Dysmerus Casey

Thomas, Michael C., 2009, A review of the genus Dysmerus Casey (Coleoptera: Laemophloeidae), Insecta Mundi 2009 (74), pp. 1-30: 2-6

publication ID

http://doi.org/10.5281/zenodo.5405025

persistent identifier

http://treatment.plazi.org/id/87228798-FF89-6C53-6EDC-FA11FA6AFAB1

treatment provided by

Felipe

scientific name

Dysmerus Casey
status

 

GENUS Dysmerus Casey  

Dysmerus Casey 1884: 97  

Laemophloeus (Dysmerus), Schwarz 1889: 164  

Dasymerus Grouvelle 1908: 56   , misspelling

Brontophloeus Kessel 1921: 28  

Type species. Dysmerus basalis Casey 1884: 97   , by monotypy. Brontophloeus Kessel   , Dysmerus basalis Casey   , by subsequent designation by Lefkovitch (1958: 97); synonymy by Lefkovitch (1958: 97).

Diagnosis. The combination of the following character states is diagnostic for the members of this genus: body elongate, parallel-sided and somewhat subcylindrical; pedicel attached laterally to scape, which is highly modified in males ( Fig. 2-4 View Figure 2-5 , 6); procoxal cavities closed ( Fig. 5 View Figure 2-5 ); intercoxal process of prothorax apically truncate ( Fig. 5 View Figure 2-5 ); intercoxal process of first visible abdominal segment narrow ( Fig. 5 View Figure 2-5 ); tarsal formula 5-5- 4 in males, 5-5- 5 in females.

Species of Dysmerus   are uniformly testaceous in

color, have sublateral pronotal lines composed of a

groove bordered laterally by a ridge, and all three

elytral cells are complete.Sublateral lines of the

pronotum and head are distinguishing features of

all laemophloeids ( Thomas 2002); elytral cells were

defined and first used by Lefkovitch (1962).

Distribution. Members of the genus Dysmerus  

are restricted to the New World, where they range

from the southeastern United States south to Bo-

livia and Argentina. The genus seems have a lim-

ited distribution in the West Indies: D. basalis   in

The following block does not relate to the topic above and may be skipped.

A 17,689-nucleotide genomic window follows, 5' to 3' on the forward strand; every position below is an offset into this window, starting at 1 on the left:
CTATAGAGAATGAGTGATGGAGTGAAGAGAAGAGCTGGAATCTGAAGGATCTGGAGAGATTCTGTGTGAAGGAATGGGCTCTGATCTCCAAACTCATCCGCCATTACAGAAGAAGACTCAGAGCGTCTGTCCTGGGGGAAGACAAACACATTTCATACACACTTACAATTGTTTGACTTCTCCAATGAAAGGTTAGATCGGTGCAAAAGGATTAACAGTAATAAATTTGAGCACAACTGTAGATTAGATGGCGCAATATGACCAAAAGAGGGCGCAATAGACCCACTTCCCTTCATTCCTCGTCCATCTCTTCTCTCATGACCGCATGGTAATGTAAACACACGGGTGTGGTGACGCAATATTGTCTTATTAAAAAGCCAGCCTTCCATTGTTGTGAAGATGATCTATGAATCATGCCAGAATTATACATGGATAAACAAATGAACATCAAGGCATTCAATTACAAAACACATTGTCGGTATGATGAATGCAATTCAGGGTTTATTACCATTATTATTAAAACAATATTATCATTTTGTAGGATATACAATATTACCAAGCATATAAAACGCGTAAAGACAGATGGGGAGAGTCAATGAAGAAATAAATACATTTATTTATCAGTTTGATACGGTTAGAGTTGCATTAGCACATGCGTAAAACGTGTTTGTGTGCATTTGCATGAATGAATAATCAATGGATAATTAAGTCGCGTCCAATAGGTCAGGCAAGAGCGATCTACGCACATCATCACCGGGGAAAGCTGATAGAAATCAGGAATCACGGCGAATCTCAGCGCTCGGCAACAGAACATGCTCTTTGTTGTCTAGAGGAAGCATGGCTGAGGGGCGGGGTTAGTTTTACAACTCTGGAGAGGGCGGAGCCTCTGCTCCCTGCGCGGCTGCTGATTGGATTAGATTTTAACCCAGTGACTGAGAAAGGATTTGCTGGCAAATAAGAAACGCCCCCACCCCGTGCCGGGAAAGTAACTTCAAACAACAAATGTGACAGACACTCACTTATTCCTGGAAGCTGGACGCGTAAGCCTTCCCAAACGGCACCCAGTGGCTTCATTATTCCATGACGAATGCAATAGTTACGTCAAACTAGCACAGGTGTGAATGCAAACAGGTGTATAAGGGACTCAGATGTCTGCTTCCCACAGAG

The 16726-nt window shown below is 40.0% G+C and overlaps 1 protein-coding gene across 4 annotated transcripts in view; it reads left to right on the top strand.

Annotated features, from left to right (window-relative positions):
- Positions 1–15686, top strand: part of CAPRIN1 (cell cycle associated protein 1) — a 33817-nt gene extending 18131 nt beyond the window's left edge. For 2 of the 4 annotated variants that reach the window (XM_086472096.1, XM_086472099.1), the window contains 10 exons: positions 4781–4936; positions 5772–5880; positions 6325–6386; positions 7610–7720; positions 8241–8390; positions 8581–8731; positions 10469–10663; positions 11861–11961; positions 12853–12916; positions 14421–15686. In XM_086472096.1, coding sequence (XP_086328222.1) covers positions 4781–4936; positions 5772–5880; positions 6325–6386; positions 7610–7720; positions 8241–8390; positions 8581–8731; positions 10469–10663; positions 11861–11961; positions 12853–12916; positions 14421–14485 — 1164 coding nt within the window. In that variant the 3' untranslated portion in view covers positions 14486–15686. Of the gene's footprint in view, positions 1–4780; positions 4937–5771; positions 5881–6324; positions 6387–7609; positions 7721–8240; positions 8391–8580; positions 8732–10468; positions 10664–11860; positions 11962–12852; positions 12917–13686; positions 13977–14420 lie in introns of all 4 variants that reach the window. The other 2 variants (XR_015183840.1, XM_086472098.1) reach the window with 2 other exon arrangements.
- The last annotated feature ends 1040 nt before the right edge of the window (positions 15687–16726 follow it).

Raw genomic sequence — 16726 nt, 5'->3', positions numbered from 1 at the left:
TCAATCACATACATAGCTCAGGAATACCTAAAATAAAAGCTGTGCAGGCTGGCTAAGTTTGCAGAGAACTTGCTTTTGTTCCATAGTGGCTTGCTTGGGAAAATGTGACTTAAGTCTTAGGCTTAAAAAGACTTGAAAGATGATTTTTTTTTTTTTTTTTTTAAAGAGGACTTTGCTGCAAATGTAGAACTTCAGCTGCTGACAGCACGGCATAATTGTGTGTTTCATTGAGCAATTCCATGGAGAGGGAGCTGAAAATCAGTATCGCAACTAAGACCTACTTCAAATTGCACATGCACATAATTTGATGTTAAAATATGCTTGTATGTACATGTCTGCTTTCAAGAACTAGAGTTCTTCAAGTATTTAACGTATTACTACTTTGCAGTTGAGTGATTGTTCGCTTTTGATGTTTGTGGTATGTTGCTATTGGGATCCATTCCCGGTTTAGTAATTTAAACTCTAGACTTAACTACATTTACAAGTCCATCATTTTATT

the Bahamas, D. sulcicollis   on Montserrat and

Guadeloupe, and D. caseyi   on Grenada. I have seen

no Dysmerus   specimens from the Greater Antilles

or any other of the Lesser Antilles.

Discussion. Dysmerus   belongs to an informal group of genera including Cryptolestes Ganglbauer   and Leptophloeus Casey. All   three genera share a similar body plan and structure of the male genitalia. Dysmerus   and Leptophloeus   are subcylindrical in body form and have a narrow abdominal intercoxal process. However, no known Leptophloeus   possesses a modified male antennal scape. Females of some Leptophloeus species   have a sclerotized bursa copulatrix ( Karner 1997), as do many Cryptolestes   , which is absent in Dysmerus   females. Species of Cryptolestes   are more dorsoventrally compressed and have a broader abdominal intercoxal process. Many species of Cryptolestes   possess a modified male antennal scape ( Lefkovitch 1958, Thomas 1988). All Dysmerus species   have antennal insertions situated in an excavation on the frons, and the side of the head is deeply excavated anterior to the eyes, which apparently provides freedom of movement for the enlarged scape.

Figure 1. Dysmerus basalis Casey   , male, dorsal habitus.

Based on morphological characters, there are several apparent groups of species within Dysmerus   . Four species ( D. caseyi   , D. politus   , D. impolitus   , and D. symphilus   ) share a particular habitus, possessing a slightly fusiform body shape, and rather simple scape structure and have inconspicuous pubescence. All other species have conspicuous dorsal pubescence and more complex scape. Dysmerus basalis   and D. mexicanus   are very similar in head and scape structure and seem to be closely related.

Major males are easily identified by their scape structure. In most cases minor males, with less developed scapes, are still identifiable through a combination of other characters. Females of the species near D. caseyi   should readily key out; females of other species are more problematic but can generally be identified through associated males and based on distribution. In the following new species treatments, all designated paratypes are males, except for D. impolitus   , D. politus   , and D. symphilus   . In some cases, the median longitudinal line on the head vin species where that line is not carinate may appear carinate due to light reflection off the shiny surface. Viewing the specimen at an oblique angle under diffused light will reveal the actual nature of the longitudinal line.

Key to Males of Dysmerus Casey  

1. Head with median longitudinal carina ( Fig. 13-18 View Figure 13-15 View Figure 16-18 , 21 View Figure 19-21 ) ............................................................... 2

— Head without median longitudinal carina .................................................................................... 5

2(1). Median longitudinal carina on head continues almost to anterior margin of epistome ( Fig. 18 View Figure 16-18 ) ( Peru) ................................................................................. D. skelleyi Thomas   , new species